St Peter and St Paul's church, Bratoft
Bratoft shown within Lincolnshire
|OS grid reference|
|- London||115 mi (185 km) S|
|Sovereign state||United Kingdom|
|EU Parliament||East Midlands|
|UK Parliament||Boston and Skegness|
Bratoft is a small hamlet in the East Lindsey district of Lincolnshire, England. It is situated approximately 5 miles (8 km) east from Spilsby, 2 miles (3 km) west from Burgh Le Marsh, and south from the A158 road.
Bratoft Grade II listed Anglican church is dedicated to St Peter and St Paul. The church was completely restored in 1890. The octagonal font dates from the early 15th century, and the chancel screen and parclose screens date from about 1460. On the north wall of the tower interior hangs a picture of the Armada, signed "Robert Stephenson". Between pictorial elements for England, Scotland, Ireland and France is depicted the Armada as a red dragon. The text beneath states:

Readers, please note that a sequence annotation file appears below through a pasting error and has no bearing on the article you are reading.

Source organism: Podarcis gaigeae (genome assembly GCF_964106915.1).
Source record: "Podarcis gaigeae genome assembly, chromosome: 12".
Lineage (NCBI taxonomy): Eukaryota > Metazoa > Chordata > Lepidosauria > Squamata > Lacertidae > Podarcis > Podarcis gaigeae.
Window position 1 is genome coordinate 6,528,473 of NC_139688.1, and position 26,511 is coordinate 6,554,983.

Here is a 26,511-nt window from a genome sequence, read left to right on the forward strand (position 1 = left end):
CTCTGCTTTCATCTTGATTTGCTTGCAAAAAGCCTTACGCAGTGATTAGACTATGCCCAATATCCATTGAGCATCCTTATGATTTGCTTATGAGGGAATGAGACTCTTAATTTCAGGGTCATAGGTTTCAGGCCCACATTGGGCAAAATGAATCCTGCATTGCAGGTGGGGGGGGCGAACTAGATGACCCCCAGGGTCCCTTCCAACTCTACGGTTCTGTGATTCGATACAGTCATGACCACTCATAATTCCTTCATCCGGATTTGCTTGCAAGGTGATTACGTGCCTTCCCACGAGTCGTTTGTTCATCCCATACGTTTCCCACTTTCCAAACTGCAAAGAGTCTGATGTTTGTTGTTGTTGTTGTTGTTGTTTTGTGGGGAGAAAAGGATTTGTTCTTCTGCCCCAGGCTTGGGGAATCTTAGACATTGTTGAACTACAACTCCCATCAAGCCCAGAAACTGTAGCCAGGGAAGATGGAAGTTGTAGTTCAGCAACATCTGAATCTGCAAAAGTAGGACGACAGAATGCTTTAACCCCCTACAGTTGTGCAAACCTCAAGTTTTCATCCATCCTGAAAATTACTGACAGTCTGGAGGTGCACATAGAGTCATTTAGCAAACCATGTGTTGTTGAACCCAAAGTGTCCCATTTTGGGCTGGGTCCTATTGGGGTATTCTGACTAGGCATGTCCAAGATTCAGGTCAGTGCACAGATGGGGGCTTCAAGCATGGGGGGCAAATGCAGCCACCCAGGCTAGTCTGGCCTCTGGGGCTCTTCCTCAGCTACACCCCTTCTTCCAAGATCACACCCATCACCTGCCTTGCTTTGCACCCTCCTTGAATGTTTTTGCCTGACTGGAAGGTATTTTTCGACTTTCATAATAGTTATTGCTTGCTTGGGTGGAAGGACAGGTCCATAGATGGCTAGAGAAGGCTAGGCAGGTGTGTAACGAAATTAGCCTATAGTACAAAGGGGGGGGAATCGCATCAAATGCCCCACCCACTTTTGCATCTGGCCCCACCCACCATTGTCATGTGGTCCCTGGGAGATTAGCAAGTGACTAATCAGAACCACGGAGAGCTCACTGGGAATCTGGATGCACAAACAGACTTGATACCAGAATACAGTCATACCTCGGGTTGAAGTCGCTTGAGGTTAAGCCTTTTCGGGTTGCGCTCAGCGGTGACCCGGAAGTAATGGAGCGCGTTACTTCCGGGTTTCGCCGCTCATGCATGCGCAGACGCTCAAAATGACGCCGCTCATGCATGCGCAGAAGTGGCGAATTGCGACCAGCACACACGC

Spaine's proud Armado with great strength and power
Great Britain's state came gapeing to devour,
This Dragon's guts, like Pharaos scattered hoast,
Lay splitt and drowned upon the Irish coast.
For of eight score save two ships sent from Spaine
But twenty-five scarce sound return'd again.
Non nobis Domine
In 1747 the translator of the bible John Scott was born in Bratoft.
Near Bratoft is Gunby Hall, a National Trust property open to the public, a red-brick house, dating from 1700, with Victorian walled gardens, which Tennyson described as a "haunt of ancient peace", It is alleged[by whom?] that Sir William Massingberd's daughter tried to elope with one of his postilion riders but her father shot the man dead. Sir William was sentenced to appear in London annually at which time the family coat of arms was smeared with blood.[further explanation needed] It proved too much so Sir William demolished the family seat at Bratoft Castle and built Gunby Hall in 1700. It's said[by whom?] the ghosts of his daughter and the man walk on the path near the hall. Also within the village is Whitegates Cottage, a small thatched cottage dating from c.1770.
Bratoft Meadow is an area of semi-natural species rich grassland. In 1970 a fertilizer experiment was set up to examine the effect of different forms and rates of fertilizer application on the conservation value of this type of old meadow. The particular species of interest in this study was the Green-winged Orchid Orchis morio.
- Media related to Bratoft at Wikimedia Commons
- St Peter & St Paul's Church, Bratoft
- Aerial view of Bratoft
- Map sources for Bratoft